Joshua Goldstein: Are We Facing a US-China Cold War?
The first is straightforward enough, and benign. The Asian economies are growing and the United States wants to export to them and create American jobs.... The second element is a worthwhile, though delicate, effort to bring China's economic policies more in line with the global "rules of the road," or to "level the playing field" (both metaphors Obama uses).... The third element, and the most problematic, is a strategic concept of pivoting US military forces to beef up a presence in the Asian neighborhood in order to counteract a perceived expansion of China's military power in the region.The third point warrants greater attention. Goldstein points out that the US often loses track of Chinese military realities, such as the fact that China's forces are still no match for America's and China itself hasn't fought a battle in 25 years, instead locking into a pattern of “delivering prosperity and growth, not militaristic bombast.” His conclusion is that America has nothing to gain from clumsy military posturing. “If the "pivot" to Asia were recast as a new focus on improving the US-China relationship as a bedrock of the region's security architecture, it could be a great idea. If it evolves as a new Cold War directed at a country that is not even an enemy, then it does not belong in the present century.”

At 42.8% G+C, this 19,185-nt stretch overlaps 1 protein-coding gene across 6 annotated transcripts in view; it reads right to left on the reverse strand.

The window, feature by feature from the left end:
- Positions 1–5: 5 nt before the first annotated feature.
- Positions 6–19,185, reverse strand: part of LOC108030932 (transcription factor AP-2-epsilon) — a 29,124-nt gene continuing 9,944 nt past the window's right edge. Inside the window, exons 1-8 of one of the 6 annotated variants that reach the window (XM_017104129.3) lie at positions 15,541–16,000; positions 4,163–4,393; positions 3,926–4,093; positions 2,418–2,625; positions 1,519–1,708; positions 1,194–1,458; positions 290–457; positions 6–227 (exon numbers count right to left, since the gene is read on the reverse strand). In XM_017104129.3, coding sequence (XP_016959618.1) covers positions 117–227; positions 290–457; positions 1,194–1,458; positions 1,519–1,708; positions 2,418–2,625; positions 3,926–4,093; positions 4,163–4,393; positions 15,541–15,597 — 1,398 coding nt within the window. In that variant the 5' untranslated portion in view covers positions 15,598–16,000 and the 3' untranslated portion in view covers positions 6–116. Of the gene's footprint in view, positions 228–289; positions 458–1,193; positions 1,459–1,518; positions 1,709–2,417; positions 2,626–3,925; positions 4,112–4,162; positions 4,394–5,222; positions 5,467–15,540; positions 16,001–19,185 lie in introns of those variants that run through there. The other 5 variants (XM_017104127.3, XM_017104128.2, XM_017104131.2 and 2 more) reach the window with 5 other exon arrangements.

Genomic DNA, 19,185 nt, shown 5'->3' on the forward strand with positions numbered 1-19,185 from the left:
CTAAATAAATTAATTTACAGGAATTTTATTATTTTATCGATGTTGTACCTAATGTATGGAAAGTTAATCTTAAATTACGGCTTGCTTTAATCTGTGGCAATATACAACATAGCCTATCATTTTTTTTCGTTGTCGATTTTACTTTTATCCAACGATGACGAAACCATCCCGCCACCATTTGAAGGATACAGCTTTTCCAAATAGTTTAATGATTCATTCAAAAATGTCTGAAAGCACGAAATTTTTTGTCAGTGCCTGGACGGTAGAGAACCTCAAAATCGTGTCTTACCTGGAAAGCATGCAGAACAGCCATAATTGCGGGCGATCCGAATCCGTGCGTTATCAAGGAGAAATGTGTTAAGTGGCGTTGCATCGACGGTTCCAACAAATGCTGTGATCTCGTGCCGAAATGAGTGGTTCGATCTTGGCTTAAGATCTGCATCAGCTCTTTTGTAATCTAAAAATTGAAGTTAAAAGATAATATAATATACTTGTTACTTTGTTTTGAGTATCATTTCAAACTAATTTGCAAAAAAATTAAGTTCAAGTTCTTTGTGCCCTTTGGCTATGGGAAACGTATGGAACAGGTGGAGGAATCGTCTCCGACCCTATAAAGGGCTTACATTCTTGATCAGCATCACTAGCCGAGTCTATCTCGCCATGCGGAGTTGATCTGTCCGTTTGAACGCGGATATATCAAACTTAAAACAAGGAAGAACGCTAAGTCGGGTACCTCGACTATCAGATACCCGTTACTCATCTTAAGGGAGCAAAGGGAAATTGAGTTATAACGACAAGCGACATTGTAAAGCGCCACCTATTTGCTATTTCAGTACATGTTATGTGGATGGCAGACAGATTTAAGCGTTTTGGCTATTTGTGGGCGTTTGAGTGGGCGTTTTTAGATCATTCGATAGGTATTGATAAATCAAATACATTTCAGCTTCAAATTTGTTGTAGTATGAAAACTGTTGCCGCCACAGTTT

In his writing and in his speeches, Joshua Goldstein ties together complex global issues and distills lessons critical to anyone operating in the shifting reality of international peace and conflict. Despite all the hand-wringing and bad-news headlines, he contends that global armed conflict is on the decline and that peacekeeping actually works in his latest book Winning the War on War: The Decline of Armed Conflict Worldwide. In the case of US-Chinese relations, Goldstein hopes that cooler heads and broader views on foreign policy will help prevent any conflict — even a 'cold' one — between the world's two greatest powers.